Louisa was not the only writer to observe the problems created by an undue emphasis on individualism in Transcendentalist communes. In his novel The Blithedale Romance, Nathaniel Hawthorne presents the reader with the portrait of a man who is so overcome by his philanthropic vision that he is prepared to sacrifice the commune and its objectives, as well as the individuals in it, in order to achieve his purpose. Furthermore, the introspectiveness of Hollingsworth’s vision allows his ego to subsume his sense of responsibility to others in a similar way to that of Bronson. 
Like Louisa’s, Hawthorne’s critique was based upon his own experiences in an experimental community and the problems it raised for family life. Hawthorne was promised that for three hours daily manual labour he could purchase a private cottage with his wife in Brook-Farm and use his leisure time to write. He advanced $500 toward the building of a house, a sum that was never returned. The private residences were never built, and the inhabitants found that they had to work for much longer than three hours to keep the farm functioning. Hawthorne consequently became very disillusioned with Transcendentalism and much of his writing, both public and private, testifies to this.
While Louisa clearly saw the problems with her father’s position, she did not come to despise it, unlike Hawthorne. She was an avid admirer of Emerson: the individualist philosopher who had a great influence on her father’s school of thought, and the para-text of her first novel Moods (1864) was taken from his 1844 essay, ‘Experience’. This dissertation will examine how Moods explores Alcott’s complex relationship with the Transcendentalist vision.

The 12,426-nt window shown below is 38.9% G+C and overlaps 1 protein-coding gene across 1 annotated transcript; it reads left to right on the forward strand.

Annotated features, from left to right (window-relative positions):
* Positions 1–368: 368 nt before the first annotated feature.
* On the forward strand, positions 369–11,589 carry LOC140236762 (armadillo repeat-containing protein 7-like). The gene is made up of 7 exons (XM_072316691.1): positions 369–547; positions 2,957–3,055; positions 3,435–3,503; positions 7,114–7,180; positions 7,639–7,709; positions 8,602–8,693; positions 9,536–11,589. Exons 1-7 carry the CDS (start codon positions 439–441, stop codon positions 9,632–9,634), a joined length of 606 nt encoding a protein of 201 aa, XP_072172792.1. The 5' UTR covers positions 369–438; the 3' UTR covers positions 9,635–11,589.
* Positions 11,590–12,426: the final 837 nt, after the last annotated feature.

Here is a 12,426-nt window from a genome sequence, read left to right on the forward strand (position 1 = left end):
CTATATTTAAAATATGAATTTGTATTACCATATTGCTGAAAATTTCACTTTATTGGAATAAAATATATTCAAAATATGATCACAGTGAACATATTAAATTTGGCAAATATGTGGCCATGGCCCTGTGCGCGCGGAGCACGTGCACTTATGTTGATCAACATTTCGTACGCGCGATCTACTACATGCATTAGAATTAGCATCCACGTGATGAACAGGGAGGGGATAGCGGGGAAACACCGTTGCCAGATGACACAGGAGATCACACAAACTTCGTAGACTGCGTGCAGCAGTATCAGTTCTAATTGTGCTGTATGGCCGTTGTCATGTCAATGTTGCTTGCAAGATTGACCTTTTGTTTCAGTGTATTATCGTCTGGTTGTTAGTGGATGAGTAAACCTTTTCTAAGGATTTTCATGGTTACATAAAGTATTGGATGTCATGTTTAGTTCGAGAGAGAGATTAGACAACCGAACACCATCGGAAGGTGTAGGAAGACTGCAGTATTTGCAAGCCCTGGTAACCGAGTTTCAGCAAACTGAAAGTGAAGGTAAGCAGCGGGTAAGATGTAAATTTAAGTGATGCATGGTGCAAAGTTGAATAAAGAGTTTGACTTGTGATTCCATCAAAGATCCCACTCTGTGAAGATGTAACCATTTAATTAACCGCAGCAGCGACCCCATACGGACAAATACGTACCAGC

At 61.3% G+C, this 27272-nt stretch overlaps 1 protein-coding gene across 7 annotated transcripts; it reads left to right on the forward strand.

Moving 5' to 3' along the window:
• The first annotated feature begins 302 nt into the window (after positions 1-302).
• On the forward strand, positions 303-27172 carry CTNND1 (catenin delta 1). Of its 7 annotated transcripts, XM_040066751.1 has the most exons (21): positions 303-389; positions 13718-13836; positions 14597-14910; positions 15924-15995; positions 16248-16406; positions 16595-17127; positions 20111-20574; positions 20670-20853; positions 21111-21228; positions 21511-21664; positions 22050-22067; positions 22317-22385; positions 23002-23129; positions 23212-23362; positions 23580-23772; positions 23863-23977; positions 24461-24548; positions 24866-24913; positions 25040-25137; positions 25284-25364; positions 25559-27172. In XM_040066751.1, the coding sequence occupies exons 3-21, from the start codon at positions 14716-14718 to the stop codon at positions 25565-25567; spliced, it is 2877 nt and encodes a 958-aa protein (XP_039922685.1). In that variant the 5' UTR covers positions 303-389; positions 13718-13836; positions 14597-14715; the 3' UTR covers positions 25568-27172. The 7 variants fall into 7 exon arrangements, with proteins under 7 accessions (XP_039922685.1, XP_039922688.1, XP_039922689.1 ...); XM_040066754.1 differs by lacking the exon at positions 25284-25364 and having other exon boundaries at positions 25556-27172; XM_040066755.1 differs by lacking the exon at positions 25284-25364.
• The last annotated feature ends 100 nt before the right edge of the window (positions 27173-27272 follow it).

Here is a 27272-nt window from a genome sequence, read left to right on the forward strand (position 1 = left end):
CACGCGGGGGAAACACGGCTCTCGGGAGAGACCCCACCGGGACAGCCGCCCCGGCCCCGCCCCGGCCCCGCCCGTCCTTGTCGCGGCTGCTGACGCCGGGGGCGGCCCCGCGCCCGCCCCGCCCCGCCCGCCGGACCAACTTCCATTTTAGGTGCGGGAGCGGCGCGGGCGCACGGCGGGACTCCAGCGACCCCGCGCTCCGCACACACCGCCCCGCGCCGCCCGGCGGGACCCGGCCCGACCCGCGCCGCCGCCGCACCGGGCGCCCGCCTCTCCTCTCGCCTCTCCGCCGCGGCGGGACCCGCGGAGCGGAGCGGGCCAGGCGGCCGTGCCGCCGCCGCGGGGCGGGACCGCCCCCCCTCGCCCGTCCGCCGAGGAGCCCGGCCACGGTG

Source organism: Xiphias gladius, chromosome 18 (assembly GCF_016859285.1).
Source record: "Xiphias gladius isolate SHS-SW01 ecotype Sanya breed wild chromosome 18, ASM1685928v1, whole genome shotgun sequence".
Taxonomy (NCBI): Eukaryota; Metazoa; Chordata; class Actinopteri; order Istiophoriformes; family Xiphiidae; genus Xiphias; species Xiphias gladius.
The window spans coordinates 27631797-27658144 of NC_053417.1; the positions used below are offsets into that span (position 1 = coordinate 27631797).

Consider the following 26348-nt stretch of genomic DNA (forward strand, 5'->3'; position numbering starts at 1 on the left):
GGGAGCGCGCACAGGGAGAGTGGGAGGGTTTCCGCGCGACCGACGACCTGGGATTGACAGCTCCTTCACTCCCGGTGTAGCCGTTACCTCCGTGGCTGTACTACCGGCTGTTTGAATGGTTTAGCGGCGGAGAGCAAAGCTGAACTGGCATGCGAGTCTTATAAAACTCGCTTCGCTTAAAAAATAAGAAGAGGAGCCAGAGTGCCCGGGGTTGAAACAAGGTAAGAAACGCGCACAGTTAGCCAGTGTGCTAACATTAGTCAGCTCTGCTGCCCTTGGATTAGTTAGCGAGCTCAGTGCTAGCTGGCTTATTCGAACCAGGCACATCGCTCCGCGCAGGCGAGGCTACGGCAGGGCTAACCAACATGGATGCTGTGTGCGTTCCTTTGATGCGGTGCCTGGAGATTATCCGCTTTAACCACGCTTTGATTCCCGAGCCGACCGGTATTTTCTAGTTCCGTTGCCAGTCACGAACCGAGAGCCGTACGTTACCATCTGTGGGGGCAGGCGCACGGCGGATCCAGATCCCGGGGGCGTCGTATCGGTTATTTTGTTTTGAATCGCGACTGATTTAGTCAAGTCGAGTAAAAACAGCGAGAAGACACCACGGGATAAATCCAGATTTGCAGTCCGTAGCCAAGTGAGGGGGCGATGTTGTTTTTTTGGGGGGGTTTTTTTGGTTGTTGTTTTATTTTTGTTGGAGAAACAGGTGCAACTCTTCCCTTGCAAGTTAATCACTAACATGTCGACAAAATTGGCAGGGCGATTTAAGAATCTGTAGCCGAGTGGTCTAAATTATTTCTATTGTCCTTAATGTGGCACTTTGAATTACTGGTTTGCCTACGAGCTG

Alcott’s publisher, Redpath, asked her to cut the novel by half as he felt a two volume edition would be unprofitable. Louisa followed his advice but the novel received a mixed reception and she published a revised edition in 1882, claiming that the original ‘was so altered, to suit the taste… of the publisher, that the original purpose of the story was lost…’, implying a return to her initial vision for the novel: ‘Several chapters have been omitted, several of the original ones restored…’ The emendations excluded a minor sensational storyline regarding the romance of one of the heroine’s suitors with a Cuban temptress. Assuming that it was written on the advice of her publisher and purposefully excluded from the author’s preferred edition I neglect to discuss it in this dissertation, focusing largely on material that is present in both. Alcott did however make a conscious amendment to the ending in the second edition, explicitly referring to a change of view concerning her heroine’s fate: ‘At eighteen death seemed the only solution for Sylvia’s perplexities; but thirty years later… my heroine meets a wiser if less romantic fate…’ (ibid.). As this amendment reflects a change of perspective, an examination of both endings is essential to any discussion of Transcendentalism in Moods.